On August 6th, TorrentFreak ran the following article as one side of a point-counterpoint series regarding third party liability for copyright infringement. In this article, I analyze a statement of third party copyright liability commonly used by copyright trolls, and argue that it is not an accurate statement of existing law.
On the other side of this argument, attorney Marc Randazza responded and presented a new theory that states that the operator of an unsecured wireless network can be held responsible for the infringement of another based on common law negligence theory.
Here is my original article as it appeared on TorrentFreak:
The continuing adventures of the copyright trolls have been covered widely on this blog and others, so I will limit my thoughts today to one particular aspect of the scheme: Copyright trolls’ claims regarding your responsibility for someone else’s infringement of copyrighted works.
Or in other words, are you liable for the infringements of other people when you choose to leave (parts of) your wiFi network open to friends, family or even complete strangers. In the press many of the attorneys representing copyright holders claim you are. Some even have a dedicated section on the topic included in with their settlement letters.
Jonh Steele for example uses the following description, which he has irnonically enough pirated from a FAQ that competitor copyrightsettlements.com hosts on its website.
“If you are unfamiliar with the copyright protected file or content, we normally find that the infringement was the result of a spouse, child, roommate, employee, or business associate uploading, downloading or otherwise sharing or displaying the copyright protected material over your Internet connection. Infringements can also result from an unsecured wireless network. In any of these scenarios the Internet Service Provider (ISP) account holder is still legally responsible for the infringement(s) and settlement(s) fees.”
This statement needs to be deconstructed and examined. There is a lot of (mis)information in there, with many startling claims about copyright liability.
As a whole, the trolls’ statement of your potential defenses reminds me a lot of the mob’s policy on similar issues in Goodfellas : Your roommate downloaded this? F__k you, pay me. Your child downloaded this? F__k you, pay me. Your ‘business associate’ or someone you’ve never met downloaded this? You get the idea. Perhaps it’s not surprising that the flow chart at copyrightsettlements.com always ends up at “you are guilty,” however THIS IS NOT THE LAW. In fact, their claims are legally incorrect in a fun assortment of ways. I’m going to focus only on the ways that it’s incorrect under existing copyright law in this article.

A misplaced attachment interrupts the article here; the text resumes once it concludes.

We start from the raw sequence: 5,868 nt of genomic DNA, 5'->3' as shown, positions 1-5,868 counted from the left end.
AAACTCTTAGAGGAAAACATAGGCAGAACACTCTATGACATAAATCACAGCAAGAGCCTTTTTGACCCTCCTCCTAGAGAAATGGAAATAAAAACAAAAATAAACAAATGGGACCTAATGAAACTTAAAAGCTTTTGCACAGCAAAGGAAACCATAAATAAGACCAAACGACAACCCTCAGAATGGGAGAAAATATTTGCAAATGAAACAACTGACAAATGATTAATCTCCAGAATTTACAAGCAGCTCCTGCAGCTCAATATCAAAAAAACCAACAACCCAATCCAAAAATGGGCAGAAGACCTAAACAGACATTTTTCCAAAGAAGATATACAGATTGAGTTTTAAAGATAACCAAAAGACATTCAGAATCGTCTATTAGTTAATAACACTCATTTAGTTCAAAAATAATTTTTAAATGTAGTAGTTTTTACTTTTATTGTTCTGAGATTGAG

Third-Party Liability for Infringement under Existing (Real) Copyright Law
It’s important to focus on the concept of third-party liability under copyright law because the copyright trolls’ entire scheme is built on one particular aspect of copyright law – statutory damages. Normally, a plaintiff’s recovery is limited to actual damages, or the monetary measure of the actual harm done. The copyright law, however, imposes statutory minimum and maximum penalties that are grossly disproportionate to the value of an actual work (i.e. one copy of a song or video), up to $150,000 for the most egregious infringements. Perhaps not surprisingly, this $150,000 figure gets cited a lot by copyright trolls as the amount to which they will be entitled if they sue you.
Courts have articulated three basic ways that a person can be held liable for infringing another’s copyright: direct liability, contributory liability, and vicarious liability. Direct liability means, quite simply, that you infringed the copyright yourself. This is first-party liability and is probably not surprising to anyone. The other two are the focus of this article, and the ultimate rebuttal to the misstatements on the FAQ.
A. Contributory Infringement
In MGM v. Grokster 545 U.S. 913, 930 (2005) the United States Supreme Court (USSC) described liability under the doctrine of contributory infringement as follows: “One infringes contributorily by intentionally inducing or encouraging direct infringement.” The USSC approvingly cites Gershwin Publishing Corp. v. Columbia Artists Mgmt., Inc., the 2nd Circuit Court of Appeals adopted the following test for contributory infringement.
“One who, with knowledge of the infringing activity, induces, causes or materially contributes to the infringing conduct of another, may also be held liable for the infringement.” 443 F2d 1159, 1162 (2nd Circuit 1971).